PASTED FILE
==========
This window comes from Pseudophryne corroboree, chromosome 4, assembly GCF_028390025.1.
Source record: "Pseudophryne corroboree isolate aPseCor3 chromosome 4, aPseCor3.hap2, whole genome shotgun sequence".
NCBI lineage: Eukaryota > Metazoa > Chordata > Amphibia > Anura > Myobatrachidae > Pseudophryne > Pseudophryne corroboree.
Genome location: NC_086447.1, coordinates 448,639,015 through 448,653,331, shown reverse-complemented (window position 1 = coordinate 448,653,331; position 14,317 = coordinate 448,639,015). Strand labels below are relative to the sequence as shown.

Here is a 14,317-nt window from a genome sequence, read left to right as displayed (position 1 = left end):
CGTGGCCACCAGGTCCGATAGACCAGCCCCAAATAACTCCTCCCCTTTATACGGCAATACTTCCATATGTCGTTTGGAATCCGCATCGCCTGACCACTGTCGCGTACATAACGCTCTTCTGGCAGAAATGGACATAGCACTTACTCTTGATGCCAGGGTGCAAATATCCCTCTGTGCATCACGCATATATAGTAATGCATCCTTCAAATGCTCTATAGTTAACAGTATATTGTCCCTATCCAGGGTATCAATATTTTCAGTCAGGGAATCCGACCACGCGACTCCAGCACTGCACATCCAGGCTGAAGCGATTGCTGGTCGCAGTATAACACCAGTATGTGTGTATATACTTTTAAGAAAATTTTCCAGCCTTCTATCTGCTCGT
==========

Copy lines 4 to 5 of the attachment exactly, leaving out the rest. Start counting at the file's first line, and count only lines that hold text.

Genome location: NC_086447.1, coordinates 448,639,015 through 448,653,331, shown reverse-complemented (window position 1 = coordinate 448,653,331; position 14,317 = coordinate 448,639,015). Strand labels below are relative to the sequence as shown.

Here is a 14,317-nt window from a genome sequence, read left to right as displayed (position 1 = left end):